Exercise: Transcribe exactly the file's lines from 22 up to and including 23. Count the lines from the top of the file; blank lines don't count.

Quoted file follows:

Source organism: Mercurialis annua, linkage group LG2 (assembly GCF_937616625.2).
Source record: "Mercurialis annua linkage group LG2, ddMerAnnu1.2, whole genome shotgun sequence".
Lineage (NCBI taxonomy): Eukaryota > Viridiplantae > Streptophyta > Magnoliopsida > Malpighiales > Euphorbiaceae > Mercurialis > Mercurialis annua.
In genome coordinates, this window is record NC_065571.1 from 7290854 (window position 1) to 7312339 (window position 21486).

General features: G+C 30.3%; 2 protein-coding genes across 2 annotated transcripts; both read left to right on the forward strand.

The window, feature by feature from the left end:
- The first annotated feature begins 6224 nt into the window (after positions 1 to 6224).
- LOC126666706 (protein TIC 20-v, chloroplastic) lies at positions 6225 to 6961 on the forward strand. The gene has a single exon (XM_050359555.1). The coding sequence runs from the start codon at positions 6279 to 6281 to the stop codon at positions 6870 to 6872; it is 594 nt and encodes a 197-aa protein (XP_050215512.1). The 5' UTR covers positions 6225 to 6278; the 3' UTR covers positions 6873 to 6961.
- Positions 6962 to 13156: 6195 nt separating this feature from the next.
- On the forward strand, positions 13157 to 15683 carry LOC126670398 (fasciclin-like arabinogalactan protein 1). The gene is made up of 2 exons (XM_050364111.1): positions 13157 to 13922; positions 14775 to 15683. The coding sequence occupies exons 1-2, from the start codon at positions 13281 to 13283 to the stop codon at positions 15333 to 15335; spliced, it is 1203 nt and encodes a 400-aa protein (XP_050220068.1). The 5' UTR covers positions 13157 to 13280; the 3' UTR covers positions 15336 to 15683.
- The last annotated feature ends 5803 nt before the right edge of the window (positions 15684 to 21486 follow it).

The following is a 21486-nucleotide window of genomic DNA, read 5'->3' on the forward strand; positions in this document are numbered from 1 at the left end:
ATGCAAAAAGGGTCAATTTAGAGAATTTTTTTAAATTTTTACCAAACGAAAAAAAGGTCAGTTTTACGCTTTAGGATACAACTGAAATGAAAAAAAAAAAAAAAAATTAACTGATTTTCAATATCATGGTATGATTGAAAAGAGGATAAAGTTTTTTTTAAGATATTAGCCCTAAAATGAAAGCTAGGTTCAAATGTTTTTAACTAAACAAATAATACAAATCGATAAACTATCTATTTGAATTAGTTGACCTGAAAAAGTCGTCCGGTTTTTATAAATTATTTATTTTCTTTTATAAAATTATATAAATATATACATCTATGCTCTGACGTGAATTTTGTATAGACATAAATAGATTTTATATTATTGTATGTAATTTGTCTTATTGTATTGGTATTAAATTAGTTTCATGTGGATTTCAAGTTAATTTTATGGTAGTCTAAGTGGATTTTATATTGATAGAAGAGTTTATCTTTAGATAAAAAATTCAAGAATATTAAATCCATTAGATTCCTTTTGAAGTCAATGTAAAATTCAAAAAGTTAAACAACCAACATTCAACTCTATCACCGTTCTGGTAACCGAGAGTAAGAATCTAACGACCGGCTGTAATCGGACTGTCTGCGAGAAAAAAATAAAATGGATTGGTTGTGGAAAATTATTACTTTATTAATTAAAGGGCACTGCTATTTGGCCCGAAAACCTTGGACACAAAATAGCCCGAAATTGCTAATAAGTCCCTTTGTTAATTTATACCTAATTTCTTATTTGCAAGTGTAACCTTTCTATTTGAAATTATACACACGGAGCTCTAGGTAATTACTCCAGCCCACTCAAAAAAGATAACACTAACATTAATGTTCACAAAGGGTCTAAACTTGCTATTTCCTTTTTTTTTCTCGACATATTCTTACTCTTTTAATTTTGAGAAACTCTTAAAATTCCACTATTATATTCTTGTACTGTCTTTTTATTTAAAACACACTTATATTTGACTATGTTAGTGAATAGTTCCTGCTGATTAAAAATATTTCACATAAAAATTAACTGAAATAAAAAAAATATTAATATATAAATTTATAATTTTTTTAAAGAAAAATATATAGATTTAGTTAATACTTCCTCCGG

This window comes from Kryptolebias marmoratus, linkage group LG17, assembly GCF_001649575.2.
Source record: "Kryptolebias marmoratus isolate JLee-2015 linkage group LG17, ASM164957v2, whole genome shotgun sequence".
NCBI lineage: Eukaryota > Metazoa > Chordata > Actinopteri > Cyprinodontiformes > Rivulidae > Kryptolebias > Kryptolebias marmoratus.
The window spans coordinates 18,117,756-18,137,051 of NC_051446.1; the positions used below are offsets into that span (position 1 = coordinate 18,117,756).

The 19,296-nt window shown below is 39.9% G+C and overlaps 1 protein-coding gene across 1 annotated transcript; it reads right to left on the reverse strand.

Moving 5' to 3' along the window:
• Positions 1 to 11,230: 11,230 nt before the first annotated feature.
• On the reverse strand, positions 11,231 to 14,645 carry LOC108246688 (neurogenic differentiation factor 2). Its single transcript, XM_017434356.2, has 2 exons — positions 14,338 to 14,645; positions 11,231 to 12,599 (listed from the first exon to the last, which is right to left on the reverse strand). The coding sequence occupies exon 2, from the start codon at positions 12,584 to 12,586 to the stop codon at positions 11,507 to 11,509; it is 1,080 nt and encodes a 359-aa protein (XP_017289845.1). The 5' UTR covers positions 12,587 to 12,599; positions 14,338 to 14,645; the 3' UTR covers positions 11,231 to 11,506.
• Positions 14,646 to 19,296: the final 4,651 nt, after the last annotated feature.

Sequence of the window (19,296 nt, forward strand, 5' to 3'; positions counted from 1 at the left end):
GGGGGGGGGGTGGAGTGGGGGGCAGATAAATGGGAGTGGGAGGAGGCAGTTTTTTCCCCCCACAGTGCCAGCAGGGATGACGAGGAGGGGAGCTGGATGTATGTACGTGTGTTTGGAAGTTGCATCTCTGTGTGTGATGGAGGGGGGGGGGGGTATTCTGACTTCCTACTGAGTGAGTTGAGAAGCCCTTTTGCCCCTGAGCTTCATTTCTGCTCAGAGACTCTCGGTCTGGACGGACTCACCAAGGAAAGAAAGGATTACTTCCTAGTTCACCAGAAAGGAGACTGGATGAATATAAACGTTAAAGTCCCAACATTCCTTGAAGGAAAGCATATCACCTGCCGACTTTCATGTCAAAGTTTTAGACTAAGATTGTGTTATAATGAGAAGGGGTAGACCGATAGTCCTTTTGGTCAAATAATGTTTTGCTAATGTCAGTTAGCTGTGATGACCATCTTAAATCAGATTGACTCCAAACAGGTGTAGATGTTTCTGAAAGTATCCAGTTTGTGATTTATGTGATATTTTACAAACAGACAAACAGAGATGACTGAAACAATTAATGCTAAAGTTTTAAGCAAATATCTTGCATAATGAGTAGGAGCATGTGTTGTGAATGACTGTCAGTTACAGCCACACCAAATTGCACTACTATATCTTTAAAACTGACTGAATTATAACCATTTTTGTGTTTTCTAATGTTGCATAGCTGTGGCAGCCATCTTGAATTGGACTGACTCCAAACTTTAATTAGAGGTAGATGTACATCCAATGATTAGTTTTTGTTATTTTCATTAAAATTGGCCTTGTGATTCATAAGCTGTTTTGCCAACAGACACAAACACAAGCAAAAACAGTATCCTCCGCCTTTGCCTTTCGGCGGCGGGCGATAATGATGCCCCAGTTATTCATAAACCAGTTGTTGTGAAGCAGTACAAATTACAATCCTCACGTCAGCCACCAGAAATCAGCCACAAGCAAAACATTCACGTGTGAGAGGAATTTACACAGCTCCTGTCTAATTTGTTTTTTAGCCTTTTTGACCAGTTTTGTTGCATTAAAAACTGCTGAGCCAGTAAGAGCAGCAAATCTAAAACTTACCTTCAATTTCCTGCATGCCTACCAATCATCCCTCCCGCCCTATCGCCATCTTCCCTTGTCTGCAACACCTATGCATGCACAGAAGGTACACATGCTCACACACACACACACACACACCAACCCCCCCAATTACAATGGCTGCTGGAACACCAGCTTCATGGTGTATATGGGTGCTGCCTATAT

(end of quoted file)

• Positions 14,646 to 19,296: the final 4,651 nt, after the last annotated feature.

Sequence of the window (19,296 nt, forward strand, 5' to 3'; positions counted from 1 at the left end):